Tags Not Theft Proof – Molao

| April 20, 2015

The Acting Assistant Minister for Agriculture, Mr Fidelis Molao has informed the residents of Marobela that ear tags and bolus for livestock is not meant to fight livestock theft.

He was responding to a concern from one of the residents, Mr Limit Manewe at a kgotla meeting in Marobela last week.

Mr Manewe had said that their livestock was continuously stolen at a high rate and ear tags were being removed from the animals’ ears.

In response, Mr Molao explained that such measures were meant for easy tracing of animals, particularly for the country’s meat market in Europe.

He added that through such initiatives, it was easy to know from which areas the animals came.

Mr Molao therefore urged the farmers to continue buying ear tags and have their livestock inserted with bolus.

He further implored them to buy the new Keepers Card, which is also an initiative from the ministry to monitor the use of agricultural products by the farmers.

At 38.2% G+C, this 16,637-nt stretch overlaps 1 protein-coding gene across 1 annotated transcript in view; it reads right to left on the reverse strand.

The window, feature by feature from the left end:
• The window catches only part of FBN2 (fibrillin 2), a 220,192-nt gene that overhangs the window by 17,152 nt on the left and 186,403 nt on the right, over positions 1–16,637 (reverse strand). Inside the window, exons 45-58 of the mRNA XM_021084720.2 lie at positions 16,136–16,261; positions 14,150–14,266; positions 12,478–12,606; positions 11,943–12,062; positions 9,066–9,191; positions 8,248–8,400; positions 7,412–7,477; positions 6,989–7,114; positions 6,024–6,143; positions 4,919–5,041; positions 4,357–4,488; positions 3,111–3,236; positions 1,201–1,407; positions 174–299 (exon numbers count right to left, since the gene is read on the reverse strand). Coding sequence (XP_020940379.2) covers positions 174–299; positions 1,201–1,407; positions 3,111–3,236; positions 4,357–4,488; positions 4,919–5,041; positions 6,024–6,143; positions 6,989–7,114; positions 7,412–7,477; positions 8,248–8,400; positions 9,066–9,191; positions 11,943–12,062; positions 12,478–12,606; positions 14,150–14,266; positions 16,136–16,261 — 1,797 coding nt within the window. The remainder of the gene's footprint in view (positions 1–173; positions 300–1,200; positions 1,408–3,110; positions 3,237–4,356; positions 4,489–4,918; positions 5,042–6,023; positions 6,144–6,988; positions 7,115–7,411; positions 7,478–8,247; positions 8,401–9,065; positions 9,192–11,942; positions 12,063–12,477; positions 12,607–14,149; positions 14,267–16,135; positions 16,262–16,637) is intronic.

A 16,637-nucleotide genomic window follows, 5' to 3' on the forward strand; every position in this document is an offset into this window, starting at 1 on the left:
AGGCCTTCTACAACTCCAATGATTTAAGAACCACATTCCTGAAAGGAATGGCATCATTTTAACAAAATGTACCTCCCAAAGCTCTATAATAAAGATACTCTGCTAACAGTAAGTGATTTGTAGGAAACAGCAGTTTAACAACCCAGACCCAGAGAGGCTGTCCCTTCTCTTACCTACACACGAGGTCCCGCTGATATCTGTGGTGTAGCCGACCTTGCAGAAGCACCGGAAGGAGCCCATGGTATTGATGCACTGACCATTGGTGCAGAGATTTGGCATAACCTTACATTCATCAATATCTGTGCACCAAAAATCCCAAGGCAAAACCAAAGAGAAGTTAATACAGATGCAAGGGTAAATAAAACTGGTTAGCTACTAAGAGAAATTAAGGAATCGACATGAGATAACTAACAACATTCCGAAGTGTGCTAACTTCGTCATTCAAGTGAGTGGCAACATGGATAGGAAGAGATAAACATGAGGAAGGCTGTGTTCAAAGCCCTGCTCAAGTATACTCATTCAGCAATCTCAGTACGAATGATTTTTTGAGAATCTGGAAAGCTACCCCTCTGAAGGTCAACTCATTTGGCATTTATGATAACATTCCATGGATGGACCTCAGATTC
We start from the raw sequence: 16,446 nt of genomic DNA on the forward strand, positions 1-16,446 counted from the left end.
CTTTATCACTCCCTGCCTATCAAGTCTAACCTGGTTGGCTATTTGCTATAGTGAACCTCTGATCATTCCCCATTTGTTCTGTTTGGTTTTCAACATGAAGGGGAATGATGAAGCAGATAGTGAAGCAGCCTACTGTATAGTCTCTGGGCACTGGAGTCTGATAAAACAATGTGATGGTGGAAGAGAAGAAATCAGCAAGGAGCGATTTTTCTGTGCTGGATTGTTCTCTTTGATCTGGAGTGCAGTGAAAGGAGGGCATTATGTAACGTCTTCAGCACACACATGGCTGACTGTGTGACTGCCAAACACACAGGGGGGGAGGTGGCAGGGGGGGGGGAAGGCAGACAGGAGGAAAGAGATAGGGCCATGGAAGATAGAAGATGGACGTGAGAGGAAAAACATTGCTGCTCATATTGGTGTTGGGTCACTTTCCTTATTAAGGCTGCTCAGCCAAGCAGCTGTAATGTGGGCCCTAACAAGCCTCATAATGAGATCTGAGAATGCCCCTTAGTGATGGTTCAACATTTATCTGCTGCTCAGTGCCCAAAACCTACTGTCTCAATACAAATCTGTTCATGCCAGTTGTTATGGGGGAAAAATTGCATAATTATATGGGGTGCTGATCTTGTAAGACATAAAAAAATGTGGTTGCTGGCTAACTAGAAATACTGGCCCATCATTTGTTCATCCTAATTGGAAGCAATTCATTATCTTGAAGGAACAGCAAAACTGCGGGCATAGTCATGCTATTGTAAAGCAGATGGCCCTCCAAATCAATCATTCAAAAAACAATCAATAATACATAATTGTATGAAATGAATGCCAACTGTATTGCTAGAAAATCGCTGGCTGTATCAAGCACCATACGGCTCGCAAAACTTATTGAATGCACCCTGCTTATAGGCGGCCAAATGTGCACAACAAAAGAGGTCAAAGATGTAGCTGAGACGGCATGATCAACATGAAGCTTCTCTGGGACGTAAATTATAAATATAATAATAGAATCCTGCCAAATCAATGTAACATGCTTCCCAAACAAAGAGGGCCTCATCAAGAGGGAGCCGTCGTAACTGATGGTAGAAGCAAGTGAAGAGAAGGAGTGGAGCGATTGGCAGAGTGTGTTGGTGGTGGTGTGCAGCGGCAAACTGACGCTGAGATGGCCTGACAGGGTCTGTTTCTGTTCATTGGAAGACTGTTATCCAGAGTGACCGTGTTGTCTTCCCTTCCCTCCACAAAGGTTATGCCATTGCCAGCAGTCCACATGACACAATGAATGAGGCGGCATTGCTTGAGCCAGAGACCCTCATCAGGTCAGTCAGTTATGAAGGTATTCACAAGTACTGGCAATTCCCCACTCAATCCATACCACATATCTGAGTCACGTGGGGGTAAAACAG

The assistant minister pointed out that the card came about after the realization that there were some people who would buy medication and other agricultural needs in bulk from agriculture offices only to sell to other suppliers who will sell to the government at a high cost.

This cheating, he said, was impacting negatively on the government whereas Batswana continued to seek assistance, which also came at a cost.

He nonetheless urged them to take care of their livestock and seek assistance from the police, adding that farmers should stop being part time farmers and instead always be up to date with what was happening at their cattle posts.

On other issues raised, another resident Mr Ndingo Johwa called on the ministry to instill a sense of responsibility on the part of farmers by getting the farmers to put aside part of their harvest for use as seed instead of relying on government for provision of seeds every other ploughing season.

He also wondered how the agriculture ministry is able to account for the seeds being distributed to farmers.

In response, Mr Molao said there was accountability for everything, noting that seeds were often given out by farmers committees and what remained was taken back to the ministry.

He said at the same time, measuring for ISPAAD payments was only done after seedlings had emerged, which therefore confirmed that seeds were used.

Source : BOPA

Source : Botswana Daily News

Category: News

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